1 Corinthians 10

1 Corinthians 10  •  11 min. read  •  grade level: 9
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OUTWARD PRIVILEGES AND rites also guarantee nothing, as is witnessed by the history of Israel, summarized in the opening verses of chapter 10. They had things that answered to baptism and the supper of the Lord, and yet they were overthrown and destroyed. And in all this they were “ensamples,” or “types,” for us.
In their passage of the Sea we have a type of baptism. At that point they definitely committed themselves to the authority and leadership of Moses; just as in Christian baptism, which is in the Name of the Lord Jesus, we are definitely committed to His authority and leadership. Though neither cloud nor sea actually touched them, they were under the one and through the other.
Verse 3 refers to the manna: verse 4 to the rock of which they drank in Ex. 17, and Num. 20 Both one and the other were “spiritual,” for both were supernatural: and both were types of Christ. But in spite of these peculiar privileges, which were common to all Israel, the great majority of them were overthrown in the wilderness. This sad fact is referred to again in Heb. 3 and 4, and there it is pointed out that the root of the whole trouble was that they had no faith. Our scripture tells us that what they did have was lust, and idolatry, and fornication, and the spirit of tempting God and of murmuring. Where faith comes in these evil things go out.
Now the Spirit of God has recorded these things for our warning. The true believer is marked by confidence in God, and the more simple and absolute his confidence the better. But it is correspondingly true that he is marked by no confidence in himself, and the more deep his self-distrust the better. It is when we think that we stand that we are in danger of a fall. It is quite another thing when a saint has confidence that “God is able to make him stand” (Rom. 14:4).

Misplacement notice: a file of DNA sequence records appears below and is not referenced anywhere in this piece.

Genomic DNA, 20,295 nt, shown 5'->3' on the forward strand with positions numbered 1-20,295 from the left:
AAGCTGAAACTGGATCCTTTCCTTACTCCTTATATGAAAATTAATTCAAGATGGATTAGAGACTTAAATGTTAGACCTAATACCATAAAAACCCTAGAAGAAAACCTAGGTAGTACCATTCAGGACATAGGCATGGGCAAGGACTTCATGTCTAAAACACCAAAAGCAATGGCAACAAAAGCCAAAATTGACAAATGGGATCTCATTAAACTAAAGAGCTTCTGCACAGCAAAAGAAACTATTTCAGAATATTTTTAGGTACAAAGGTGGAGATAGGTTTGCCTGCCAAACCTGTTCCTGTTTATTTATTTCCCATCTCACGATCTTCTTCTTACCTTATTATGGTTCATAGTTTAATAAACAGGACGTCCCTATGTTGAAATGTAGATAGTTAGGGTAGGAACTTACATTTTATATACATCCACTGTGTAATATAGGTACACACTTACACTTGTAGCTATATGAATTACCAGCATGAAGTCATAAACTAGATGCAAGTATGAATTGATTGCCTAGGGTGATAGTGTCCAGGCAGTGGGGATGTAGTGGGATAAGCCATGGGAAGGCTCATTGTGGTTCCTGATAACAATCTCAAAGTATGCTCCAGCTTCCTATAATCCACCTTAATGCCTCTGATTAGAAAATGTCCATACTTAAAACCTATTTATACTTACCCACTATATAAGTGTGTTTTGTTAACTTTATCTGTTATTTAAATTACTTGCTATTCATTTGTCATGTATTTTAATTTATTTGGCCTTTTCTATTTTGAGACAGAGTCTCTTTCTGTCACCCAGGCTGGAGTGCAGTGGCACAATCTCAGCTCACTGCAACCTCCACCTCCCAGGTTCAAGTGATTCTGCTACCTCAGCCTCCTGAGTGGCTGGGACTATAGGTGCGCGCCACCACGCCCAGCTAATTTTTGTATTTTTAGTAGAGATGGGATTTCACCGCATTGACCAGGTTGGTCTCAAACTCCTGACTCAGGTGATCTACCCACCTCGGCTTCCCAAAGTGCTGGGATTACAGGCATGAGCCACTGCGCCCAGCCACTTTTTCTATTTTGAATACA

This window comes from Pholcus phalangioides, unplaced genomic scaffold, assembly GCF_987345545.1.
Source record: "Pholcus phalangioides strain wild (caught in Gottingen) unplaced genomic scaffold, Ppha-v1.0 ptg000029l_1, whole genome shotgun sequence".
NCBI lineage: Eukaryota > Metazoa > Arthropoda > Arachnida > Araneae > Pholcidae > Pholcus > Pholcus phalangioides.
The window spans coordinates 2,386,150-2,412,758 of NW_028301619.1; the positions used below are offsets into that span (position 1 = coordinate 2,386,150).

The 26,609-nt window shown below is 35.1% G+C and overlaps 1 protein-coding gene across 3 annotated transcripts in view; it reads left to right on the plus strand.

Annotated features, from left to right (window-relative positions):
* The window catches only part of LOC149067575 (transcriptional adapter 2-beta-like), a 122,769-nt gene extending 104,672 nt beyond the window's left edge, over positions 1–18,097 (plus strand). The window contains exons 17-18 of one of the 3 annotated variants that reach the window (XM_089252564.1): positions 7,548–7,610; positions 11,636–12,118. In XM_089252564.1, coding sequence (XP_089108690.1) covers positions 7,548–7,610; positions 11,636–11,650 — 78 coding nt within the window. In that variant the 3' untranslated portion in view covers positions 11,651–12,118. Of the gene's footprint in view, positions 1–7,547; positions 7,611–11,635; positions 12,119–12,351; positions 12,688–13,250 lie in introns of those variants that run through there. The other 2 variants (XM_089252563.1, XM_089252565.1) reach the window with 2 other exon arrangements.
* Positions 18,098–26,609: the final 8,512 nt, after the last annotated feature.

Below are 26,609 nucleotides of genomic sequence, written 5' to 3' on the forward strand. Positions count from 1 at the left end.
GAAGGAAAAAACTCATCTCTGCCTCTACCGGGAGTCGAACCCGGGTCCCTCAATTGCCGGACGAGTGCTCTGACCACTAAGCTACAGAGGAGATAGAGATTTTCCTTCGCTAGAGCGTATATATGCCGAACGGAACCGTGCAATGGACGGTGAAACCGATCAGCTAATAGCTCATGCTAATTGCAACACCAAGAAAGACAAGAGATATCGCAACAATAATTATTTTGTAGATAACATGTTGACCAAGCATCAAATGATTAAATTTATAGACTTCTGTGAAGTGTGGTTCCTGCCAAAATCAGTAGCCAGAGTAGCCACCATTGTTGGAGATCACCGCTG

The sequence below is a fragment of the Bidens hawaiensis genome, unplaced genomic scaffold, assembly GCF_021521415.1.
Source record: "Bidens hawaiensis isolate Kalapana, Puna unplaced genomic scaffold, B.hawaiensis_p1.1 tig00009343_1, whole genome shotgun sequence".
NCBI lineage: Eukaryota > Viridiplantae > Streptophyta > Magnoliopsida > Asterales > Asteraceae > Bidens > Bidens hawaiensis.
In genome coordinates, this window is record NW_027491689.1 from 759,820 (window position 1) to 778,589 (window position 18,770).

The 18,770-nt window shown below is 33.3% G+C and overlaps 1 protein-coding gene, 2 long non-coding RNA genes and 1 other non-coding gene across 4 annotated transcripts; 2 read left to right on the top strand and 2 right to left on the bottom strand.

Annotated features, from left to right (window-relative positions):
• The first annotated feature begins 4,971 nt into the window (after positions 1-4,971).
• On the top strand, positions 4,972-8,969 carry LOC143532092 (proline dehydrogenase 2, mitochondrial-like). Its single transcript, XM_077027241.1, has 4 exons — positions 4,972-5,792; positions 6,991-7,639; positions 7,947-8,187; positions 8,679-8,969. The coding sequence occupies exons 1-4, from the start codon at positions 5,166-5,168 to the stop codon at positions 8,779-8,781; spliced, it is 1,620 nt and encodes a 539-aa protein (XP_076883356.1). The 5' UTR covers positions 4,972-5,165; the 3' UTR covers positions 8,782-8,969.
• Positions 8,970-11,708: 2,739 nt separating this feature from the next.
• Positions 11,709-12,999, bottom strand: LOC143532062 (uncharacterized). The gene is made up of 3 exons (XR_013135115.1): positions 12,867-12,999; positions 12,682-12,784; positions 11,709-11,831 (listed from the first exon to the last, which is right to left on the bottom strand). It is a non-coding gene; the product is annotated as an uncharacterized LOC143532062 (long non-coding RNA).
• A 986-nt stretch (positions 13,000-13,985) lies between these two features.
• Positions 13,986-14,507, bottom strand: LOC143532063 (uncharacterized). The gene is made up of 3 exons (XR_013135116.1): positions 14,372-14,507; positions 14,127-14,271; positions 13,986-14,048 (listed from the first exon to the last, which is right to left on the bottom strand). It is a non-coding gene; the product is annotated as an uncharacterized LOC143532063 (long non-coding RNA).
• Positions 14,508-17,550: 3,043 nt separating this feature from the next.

And not only is God able to support us, but also He keeps a watchful eye upon us in His faithfulness, not permitting us to be tempted beyond a certain limit. The temptations that confront us are “common to man,” or such as “belong to man.” They are not of some superhuman sort. And again there is with them an issue, or way out. “Way of escape,” might lead us to suppose that we may always expect some way by which we may escape the temptation altogether. It is not that, but that God always sees to it that there is a way through by which we may emerge unscathed at the other side. Temptation may be like a long dark tunnel, but there is always visible the light of day at the further end.
Having issued this tremendous warning, the Apostle gives it a very personal turn in verse 14. The whole of chapter 8 was taken up with the matter of idols, and of meats offered to them; and now this verse brings us back to that point. That chapter asserted the liberty of the believer in regard to meats offered to idols. This verse counter-balances the matter by stressing the enormous evil of the idols themselves. Idolatry is not merely to be avoided; it is to be fled from, as an utterly abhorrent thing.